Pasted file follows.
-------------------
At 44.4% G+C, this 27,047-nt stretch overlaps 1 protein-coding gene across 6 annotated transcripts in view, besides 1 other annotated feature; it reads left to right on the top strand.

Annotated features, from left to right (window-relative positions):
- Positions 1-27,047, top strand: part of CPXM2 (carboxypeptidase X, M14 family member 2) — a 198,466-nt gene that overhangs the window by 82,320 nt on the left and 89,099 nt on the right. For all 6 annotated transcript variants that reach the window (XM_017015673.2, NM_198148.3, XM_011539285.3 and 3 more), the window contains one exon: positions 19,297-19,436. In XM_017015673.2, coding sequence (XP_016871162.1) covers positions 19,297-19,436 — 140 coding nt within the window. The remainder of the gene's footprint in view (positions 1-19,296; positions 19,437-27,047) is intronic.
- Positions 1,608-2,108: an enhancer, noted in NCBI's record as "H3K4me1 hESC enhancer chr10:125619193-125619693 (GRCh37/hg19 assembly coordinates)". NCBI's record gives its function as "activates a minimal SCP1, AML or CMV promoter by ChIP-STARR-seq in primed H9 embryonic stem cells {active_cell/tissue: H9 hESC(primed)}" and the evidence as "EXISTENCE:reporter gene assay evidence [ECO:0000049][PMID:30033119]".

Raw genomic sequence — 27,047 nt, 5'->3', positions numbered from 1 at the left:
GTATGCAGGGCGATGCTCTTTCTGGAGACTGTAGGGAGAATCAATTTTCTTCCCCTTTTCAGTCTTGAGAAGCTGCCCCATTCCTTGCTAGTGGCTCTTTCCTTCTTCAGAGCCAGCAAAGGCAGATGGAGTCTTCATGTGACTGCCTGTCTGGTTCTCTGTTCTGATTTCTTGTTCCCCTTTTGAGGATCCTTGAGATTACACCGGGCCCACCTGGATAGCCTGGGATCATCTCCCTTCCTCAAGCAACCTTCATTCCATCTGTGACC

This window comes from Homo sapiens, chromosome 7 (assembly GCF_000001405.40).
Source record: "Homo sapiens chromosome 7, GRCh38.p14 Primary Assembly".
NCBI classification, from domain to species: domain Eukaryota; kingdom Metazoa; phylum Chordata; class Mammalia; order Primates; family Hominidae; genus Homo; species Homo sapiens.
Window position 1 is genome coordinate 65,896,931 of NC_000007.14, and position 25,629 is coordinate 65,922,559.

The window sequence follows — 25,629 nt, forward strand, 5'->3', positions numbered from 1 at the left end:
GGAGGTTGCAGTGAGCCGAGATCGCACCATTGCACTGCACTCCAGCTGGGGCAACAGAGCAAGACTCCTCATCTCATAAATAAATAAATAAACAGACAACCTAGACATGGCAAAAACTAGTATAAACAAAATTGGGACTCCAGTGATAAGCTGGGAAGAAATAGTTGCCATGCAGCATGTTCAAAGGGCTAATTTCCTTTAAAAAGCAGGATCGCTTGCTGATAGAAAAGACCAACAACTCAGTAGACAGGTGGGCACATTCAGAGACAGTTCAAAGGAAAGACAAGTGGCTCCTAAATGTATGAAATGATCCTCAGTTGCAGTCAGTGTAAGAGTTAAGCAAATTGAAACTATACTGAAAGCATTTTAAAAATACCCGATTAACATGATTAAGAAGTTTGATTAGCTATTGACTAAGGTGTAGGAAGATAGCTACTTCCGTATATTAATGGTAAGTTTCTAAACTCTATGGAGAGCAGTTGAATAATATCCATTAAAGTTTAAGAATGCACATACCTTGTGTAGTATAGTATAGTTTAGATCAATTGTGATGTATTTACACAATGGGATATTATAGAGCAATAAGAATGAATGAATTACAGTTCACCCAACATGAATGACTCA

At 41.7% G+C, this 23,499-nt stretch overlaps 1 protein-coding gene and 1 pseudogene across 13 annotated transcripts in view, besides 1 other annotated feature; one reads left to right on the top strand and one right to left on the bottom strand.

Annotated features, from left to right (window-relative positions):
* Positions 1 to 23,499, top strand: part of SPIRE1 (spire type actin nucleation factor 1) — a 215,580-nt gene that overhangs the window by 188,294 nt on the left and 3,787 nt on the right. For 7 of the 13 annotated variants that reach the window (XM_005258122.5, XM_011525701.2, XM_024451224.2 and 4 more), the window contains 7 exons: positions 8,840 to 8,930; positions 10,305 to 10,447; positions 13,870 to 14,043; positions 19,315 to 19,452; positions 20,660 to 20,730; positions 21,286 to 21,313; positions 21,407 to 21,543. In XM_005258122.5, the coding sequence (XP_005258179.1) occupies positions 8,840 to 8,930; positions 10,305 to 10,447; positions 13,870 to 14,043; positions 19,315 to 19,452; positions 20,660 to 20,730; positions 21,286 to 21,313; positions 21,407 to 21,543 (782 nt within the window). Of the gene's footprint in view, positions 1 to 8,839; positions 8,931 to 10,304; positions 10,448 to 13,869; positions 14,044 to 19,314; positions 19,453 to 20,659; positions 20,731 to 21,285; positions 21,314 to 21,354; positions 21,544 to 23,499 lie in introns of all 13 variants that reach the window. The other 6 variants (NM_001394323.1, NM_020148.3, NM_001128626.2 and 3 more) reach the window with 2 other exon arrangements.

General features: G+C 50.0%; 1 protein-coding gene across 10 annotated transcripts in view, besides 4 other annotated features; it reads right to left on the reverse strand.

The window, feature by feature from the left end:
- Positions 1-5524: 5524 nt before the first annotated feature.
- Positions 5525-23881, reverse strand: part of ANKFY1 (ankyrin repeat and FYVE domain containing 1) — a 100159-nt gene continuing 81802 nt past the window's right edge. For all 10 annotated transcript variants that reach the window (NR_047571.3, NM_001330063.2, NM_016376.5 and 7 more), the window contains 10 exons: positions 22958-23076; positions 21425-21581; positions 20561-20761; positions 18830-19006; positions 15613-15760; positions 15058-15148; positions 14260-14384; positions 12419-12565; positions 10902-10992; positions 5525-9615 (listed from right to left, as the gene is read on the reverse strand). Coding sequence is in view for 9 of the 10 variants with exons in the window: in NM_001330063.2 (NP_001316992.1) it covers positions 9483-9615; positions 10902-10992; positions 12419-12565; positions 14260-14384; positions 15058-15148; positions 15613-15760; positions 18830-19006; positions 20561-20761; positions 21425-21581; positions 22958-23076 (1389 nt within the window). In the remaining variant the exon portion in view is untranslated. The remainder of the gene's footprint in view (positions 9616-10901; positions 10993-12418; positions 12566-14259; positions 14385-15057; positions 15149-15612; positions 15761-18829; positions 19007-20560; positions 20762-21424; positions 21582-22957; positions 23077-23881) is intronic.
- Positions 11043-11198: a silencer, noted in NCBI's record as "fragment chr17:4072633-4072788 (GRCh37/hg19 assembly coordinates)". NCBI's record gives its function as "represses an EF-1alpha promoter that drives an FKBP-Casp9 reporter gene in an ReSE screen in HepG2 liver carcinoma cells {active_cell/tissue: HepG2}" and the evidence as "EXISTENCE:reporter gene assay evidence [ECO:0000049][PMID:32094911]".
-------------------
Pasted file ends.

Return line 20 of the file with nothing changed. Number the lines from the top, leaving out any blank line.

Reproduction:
- Positions 11043-11198: a silencer, noted in NCBI's record as "fragment chr17:4072633-4072788 (GRCh37/hg19 assembly coordinates)". NCBI's record gives its function as "represses an EF-1alpha promoter that drives an FKBP-Casp9 reporter gene in an ReSE screen in HepG2 liver carcinoma cells {active_cell/tissue: HepG2}" and the evidence as "EXISTENCE:reporter gene assay evidence [ECO:0000049][PMID:32094911]".